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Calcium Levels and Multiple Sclerosis

By Daryl H. Bryant (413 words)
Posted in Living with MS on October 31, 2013

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Calcium Levels and Multiple Sclerosis

Scientists are currently performing clinical studies which focus on immunology (the immune system,) and are attempting to determine if there is a genetic correlation to multiple sclerosis and calcium levels. They are also analyzing the environment as more people are affected in areas further from the equator. This may also be related to a lack of vitamin D. Infections and viruses can also have an impact on MS. Determining the primary factors of the disease can only help provide a solution in the near future. The four classifications of MS are as follows:

  1. Relapsing-remitting MS – Flare-ups are followed by remissions, which may last for days or months. Symptoms may be mild to severe. Greater than 80 percent of people initially have this type of MS.
  2. Secondary progressive MS – This phase occurs to those that are experiencing the relapse-remitting phase, but the disability no longer fades between cycles. The disease progressively worsens until the patient has a steady progression of disability.
  3. Primary-progressive MS – This stage progresses slowly, but steadily from the onset. Symptoms usually do not decrease in intensity, and there are no remissions. Approximately 15 percent have PPMS.
  4. Progressive-relapsing MS – This rare form of MS involves symptoms that continually worsen and also attacks during remission periods.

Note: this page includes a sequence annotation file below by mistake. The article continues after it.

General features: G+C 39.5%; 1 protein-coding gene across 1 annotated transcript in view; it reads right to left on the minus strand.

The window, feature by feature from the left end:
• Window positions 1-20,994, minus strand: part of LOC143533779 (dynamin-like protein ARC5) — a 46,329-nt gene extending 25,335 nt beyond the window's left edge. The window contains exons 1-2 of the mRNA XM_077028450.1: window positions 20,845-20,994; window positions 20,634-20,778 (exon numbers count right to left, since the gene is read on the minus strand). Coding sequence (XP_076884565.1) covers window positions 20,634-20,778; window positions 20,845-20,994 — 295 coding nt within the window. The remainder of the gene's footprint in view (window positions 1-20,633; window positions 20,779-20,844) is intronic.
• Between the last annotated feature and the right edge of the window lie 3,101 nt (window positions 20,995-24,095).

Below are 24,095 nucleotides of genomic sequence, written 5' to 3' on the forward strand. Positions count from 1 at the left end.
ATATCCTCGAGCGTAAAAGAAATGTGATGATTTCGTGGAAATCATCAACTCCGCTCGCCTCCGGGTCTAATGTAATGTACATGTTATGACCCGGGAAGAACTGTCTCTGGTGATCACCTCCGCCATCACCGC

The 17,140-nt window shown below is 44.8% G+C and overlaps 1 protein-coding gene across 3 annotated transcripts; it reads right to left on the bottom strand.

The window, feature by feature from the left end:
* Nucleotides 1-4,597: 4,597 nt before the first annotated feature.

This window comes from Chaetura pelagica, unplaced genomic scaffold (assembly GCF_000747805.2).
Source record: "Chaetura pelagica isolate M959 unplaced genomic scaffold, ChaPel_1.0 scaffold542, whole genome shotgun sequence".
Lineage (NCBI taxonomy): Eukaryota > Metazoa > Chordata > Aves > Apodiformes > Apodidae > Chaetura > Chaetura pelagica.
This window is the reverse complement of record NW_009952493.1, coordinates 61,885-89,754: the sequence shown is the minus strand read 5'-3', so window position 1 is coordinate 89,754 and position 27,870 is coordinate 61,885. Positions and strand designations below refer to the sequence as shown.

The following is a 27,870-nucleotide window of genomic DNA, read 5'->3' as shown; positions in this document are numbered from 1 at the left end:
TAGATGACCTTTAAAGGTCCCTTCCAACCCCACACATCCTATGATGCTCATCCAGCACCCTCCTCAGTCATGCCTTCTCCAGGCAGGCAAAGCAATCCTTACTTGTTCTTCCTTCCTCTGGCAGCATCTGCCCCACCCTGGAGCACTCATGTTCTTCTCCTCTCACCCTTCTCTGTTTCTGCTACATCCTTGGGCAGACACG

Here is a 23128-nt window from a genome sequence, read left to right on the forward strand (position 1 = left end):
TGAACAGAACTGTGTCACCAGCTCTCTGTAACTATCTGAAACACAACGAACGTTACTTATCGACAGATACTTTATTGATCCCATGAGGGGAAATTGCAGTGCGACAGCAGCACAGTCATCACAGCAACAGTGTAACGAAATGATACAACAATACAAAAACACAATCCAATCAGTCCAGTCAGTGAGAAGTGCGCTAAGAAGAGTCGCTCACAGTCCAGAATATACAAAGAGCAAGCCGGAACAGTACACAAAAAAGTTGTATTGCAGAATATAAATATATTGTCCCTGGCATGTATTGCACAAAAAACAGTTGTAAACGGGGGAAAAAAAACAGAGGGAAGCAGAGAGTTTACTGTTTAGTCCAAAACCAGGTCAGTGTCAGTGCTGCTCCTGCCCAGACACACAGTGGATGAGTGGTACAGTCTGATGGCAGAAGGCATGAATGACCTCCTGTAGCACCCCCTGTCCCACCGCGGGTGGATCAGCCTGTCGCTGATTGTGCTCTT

Calcium deficiency is not considered a direct cause of MS; however, when combined with vitamin D and magnesium it will lessen nerve tissue damage and bone loss. Before beginning any new supplement, consult with your primary physician as the risk of an interaction with other medications is possible.

A clinical study conducted by P. Goldberg found that MS patients between the ages of 22 and 37 had less MS exacerbations when they took calcium, magnesium and vitamin D over a two year period of time. He concluded that these nutrients strengthened the myelin sheath to withstand damage caused by multiple sclerosis.

Another study of 300 people used Calcium 2-amino ethyl phosphoric acid (Ca-AEP) over two decades. The Ca-AEP proved beneficial in 82 percent of the people, and 92 percent of patients that were in the early stages of the disease.

There are several medications used to reduce the disease activity and progression, but no actual cures are available at this time. For more information regarding calcium levels and MS, refer to Chapter 6 of the MS – Living Symptom Free book.

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